Buell also was joined by seven teammates winning titles Friday as Dundee set a Finals record with eight champions.
“I’m just beyond grateful that we got to be here right now,” Buell said. “A huge shout out to Wings Event Center, and just the sport of wrestling for allowing me to be able to wrestle right now, and be able to do it with a team that makes you better every day. I wouldn’t want to do it with anybody else.”
Champion: Kade Kluce, Dundee, Fr. (18-2)
Decision, 7-3, over Talan Parsons, Ovid-Elsie, Fr. (24-1)
With three champions graduating, Kluce is part of the next generation of Dundee contenders – and he’s off to the best-possible start.
Kluce handed Parsons his only defeat of the season in a matchup of standout freshmen.
“It was really important for me, my team, my family. I worked a long time for this,” Kluce said. “And it’s paid off.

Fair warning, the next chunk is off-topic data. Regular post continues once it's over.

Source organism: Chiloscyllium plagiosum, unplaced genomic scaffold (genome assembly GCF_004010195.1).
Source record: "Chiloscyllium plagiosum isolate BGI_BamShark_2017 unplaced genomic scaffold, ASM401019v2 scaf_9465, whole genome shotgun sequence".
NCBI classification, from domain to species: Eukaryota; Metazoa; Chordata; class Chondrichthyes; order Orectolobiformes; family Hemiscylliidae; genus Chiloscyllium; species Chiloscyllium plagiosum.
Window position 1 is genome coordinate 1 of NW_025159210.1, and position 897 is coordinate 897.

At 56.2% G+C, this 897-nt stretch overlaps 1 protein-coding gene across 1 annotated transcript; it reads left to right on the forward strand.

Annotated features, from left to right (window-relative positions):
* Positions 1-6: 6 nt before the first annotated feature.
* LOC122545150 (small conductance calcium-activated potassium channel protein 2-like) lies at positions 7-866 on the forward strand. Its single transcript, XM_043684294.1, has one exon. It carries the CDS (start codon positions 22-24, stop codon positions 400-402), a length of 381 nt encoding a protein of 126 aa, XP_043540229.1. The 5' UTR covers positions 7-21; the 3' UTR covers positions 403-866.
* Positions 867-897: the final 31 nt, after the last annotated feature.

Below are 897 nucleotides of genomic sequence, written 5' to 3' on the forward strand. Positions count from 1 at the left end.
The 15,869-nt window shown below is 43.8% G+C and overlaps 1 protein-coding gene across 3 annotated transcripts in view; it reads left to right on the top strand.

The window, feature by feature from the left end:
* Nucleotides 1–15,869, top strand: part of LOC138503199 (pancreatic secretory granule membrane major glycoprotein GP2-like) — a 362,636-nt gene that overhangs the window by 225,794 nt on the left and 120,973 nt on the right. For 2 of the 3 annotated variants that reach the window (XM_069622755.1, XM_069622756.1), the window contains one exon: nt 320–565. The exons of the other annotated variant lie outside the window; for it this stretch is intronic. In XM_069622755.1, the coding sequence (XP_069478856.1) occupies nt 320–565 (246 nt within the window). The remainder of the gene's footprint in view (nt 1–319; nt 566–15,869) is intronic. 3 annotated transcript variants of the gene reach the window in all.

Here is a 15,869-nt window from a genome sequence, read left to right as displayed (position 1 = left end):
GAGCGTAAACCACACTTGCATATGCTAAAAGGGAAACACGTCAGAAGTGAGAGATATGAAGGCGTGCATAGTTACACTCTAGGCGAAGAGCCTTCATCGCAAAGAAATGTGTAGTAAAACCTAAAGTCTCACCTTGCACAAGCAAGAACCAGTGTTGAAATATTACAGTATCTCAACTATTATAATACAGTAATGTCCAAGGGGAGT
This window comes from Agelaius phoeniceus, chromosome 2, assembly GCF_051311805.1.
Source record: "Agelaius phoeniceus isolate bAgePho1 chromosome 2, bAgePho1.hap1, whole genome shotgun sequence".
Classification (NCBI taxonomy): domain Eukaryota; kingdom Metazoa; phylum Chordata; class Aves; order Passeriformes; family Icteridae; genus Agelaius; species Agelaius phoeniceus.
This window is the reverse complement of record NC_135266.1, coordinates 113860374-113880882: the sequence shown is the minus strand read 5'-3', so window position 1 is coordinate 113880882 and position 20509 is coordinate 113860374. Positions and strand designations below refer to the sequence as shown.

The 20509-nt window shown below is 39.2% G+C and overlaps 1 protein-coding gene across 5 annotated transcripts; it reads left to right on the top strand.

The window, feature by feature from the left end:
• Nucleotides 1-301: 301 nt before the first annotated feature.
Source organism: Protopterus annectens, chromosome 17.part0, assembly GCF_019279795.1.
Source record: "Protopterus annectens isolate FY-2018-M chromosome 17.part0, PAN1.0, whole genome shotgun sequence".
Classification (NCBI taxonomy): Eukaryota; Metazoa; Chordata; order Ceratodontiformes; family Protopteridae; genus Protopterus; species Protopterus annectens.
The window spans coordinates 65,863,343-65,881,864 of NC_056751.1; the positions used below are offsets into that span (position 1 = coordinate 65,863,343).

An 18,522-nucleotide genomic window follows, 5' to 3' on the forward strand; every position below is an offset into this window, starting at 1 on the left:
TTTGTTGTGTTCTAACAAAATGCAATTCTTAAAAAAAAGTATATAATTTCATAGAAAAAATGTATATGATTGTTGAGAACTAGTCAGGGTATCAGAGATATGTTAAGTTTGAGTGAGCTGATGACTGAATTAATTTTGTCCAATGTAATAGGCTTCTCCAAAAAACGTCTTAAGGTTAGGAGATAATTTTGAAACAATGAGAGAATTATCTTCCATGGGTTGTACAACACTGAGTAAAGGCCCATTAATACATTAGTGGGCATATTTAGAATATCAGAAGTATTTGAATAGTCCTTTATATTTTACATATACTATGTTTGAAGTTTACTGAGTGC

“I definitely want to do it three more times.”
Champion: Braeden Davis, Dundee, Soph. (27-0)
Fall, 1:26, over Gavyn Merchant, Kingsley, Fr. (28-1)
Davis is halfway to matching Buell. And he’s blazing a similarly dominant trail.
Davis never wrestled past the second period this season, winning all of his matches by pin or tech fall including this finale to hand Merchant his only loss.
The championship followed Davis’ title at 103 a year ago.
“This year I felt more prepared and used to it,” he said. “Less nerves, and I’m used to going to big-level tournaments, so I guess it helped.
“I’m going to take a week off and I’m going right into freestyle training and getting ready for Fargo (Nationals).”
Champion: Kaden Chinavare, Dundee, Soph. (24-0)
Major Decision, 16-5, over Dominic Anguiano, Alma, Sr. (29-4)